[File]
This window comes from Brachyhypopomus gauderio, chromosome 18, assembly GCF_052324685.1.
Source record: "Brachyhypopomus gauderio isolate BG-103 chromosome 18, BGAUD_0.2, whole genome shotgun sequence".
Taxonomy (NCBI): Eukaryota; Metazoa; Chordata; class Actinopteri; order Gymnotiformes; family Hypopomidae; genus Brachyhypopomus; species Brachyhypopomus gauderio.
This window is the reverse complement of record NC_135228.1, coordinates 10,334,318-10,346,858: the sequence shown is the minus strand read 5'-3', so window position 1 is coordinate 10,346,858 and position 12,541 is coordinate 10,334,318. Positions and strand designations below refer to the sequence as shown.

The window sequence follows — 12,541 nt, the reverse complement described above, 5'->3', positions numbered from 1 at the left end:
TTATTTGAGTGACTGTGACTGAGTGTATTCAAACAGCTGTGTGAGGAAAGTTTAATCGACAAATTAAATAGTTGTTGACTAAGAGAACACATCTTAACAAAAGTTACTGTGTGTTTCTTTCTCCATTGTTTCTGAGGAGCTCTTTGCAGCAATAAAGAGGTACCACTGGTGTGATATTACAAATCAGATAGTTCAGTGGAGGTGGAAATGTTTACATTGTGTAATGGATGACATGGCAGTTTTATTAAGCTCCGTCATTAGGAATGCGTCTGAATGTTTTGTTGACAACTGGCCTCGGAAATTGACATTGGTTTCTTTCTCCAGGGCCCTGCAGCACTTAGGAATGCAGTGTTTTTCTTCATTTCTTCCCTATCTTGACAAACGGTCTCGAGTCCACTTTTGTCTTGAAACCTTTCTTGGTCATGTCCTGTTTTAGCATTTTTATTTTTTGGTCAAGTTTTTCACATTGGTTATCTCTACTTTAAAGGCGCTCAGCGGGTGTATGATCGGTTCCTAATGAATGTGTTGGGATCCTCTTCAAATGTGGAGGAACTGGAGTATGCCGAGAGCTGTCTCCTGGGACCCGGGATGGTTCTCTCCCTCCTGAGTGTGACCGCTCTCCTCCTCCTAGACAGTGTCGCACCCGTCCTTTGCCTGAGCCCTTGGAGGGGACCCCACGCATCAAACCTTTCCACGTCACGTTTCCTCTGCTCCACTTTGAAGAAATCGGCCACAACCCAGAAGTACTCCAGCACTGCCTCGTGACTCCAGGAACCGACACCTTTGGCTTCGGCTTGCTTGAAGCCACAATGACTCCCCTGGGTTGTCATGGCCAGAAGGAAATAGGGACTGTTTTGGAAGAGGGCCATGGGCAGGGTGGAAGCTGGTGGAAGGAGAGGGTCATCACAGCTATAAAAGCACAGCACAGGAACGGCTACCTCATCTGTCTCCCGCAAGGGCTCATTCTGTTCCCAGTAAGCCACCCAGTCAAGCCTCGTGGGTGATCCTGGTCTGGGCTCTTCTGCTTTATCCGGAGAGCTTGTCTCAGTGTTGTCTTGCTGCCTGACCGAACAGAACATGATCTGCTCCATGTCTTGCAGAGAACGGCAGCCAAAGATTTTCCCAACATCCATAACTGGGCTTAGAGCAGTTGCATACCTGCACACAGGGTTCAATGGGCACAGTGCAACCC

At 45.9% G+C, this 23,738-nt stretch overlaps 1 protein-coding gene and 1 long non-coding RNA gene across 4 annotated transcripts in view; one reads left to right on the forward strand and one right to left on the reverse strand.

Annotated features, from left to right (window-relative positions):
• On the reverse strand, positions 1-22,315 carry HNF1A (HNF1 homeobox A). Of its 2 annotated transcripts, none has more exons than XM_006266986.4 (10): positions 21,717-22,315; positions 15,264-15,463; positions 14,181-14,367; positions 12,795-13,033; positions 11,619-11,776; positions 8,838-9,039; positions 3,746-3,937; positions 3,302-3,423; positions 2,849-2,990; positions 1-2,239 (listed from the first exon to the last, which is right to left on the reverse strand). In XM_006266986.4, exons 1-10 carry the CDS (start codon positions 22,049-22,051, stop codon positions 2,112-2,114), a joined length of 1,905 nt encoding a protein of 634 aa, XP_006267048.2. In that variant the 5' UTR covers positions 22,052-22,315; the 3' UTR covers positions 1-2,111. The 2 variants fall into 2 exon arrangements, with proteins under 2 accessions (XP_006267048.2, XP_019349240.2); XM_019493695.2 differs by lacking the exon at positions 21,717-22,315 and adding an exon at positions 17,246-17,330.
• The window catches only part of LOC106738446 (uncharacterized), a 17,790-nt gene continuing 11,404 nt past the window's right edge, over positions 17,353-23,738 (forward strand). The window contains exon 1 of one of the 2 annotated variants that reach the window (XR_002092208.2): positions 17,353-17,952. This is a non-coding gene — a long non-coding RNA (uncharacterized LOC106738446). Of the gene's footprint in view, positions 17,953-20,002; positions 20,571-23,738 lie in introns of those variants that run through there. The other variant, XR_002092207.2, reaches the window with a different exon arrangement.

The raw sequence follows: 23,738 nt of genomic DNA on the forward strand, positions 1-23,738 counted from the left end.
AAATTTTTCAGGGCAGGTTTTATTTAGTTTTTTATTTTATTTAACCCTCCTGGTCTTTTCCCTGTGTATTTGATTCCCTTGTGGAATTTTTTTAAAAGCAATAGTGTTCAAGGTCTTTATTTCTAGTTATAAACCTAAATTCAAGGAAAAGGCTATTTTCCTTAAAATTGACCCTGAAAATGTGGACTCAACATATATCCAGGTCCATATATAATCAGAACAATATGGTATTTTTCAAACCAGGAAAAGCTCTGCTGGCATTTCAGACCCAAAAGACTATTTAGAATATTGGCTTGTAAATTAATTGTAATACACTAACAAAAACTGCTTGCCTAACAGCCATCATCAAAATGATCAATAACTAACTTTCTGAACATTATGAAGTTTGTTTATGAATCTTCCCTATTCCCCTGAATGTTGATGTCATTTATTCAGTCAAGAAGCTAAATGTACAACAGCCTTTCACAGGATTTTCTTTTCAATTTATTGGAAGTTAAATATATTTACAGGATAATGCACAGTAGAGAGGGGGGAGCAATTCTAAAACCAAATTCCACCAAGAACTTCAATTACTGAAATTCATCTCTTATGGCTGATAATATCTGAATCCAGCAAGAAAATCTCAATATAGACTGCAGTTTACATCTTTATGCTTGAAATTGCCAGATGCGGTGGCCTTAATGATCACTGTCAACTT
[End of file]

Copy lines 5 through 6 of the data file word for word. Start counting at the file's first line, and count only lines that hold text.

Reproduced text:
The window sequence follows — 12,541 nt, the reverse complement described above, 5'->3', positions numbered from 1 at the left end:
TTATTTGAGTGACTGTGACTGAGTGTATTCAAACAGCTGTGTGAGGAAAGTTTAATCGACAAATTAAATAGTTGTTGACTAAGAGAACACATCTTAACAAAAGTTACTGTGTGTTTCTTTCTCCATTGTTTCTGAGGAGCTCTTTGCAGCAATAAAGAGGTACCACTGGTGTGATATTACAAATCAGATAGTTCAGTGGAGGTGGAAATGTTTACATTGTGTAATGGATGACATGGCAGTTTTATTAAGCTCCGTCATTAGGAATGCGTCTGAATGTTTTGTTGACAACTGGCCTCGGAAATTGACATTGGTTTCTTTCTCCAGGGCCCTGCAGCACTTAGGAATGCAGTGTTTTTCTTCATTTCTTCCCTATCTTGACAAACGGTCTCGAGTCCACTTTTGTCTTGAAACCTTTCTTGGTCATGTCCTGTTTTAGCATTTTTATTTTTTGGTCAAGTTTTTCACATTGGTTATCTCTACTTTAAAGGCGCTCAGCGGGTGTATGATCGGTTCCTAATGAATGTGTTGGGATCCTCTTCAAATGTGGAGGAACTGGAGTATGCCGAGAGCTGTCTCCTGGGACCCGGGATGGTTCTCTCCCTCCTGAGTGTGACCGCTCTCCTCCTCCTAGACAGTGTCGCACCCGTCCTTTGCCTGAGCCCTTGGAGGGGACCCCACGCATCAAACCTTTCCACGTCACGTTTCCTCTGCTCCACTTTGAAGAAATCGGCCACAACCCAGAAGTACTCCAGCACTGCCTCGTGACTCCAGGAACCGACACCTTTGGCTTCGGCTTGCTTGAAGCCACAATGACTCCCCTGGGTTGTCATGGCCAGAAGGAAATAGGGACTGTTTTGGAAGAGGGCCATGGGCAGGGTGGAAGCTGGTGGAAGGAGAGGGTCATCACAGCTATAAAAGCACAGCACAGGAACGGCTACCTCATCTGTCTCCCGCAAGGGCTCATTCTGTTCCCAGTAAGCCACCCAGTCAAGCCTCGTGGGTGATCCTGGTCTGGGCTCTTCTGCTTTATCCGGAGAGCTTGTCTCAGTGTTGTCTTGCTGCCTGACCGAACAGAACATGATCTGCTCCATGTCTTGCAGAGAACGGCAGCCAAAGATTTTCCCAACATCCATAACTGGGCTTAGAGCAGTTGCATACCTGCACACAGGGTTCAATGGGCACAGTGCAACCC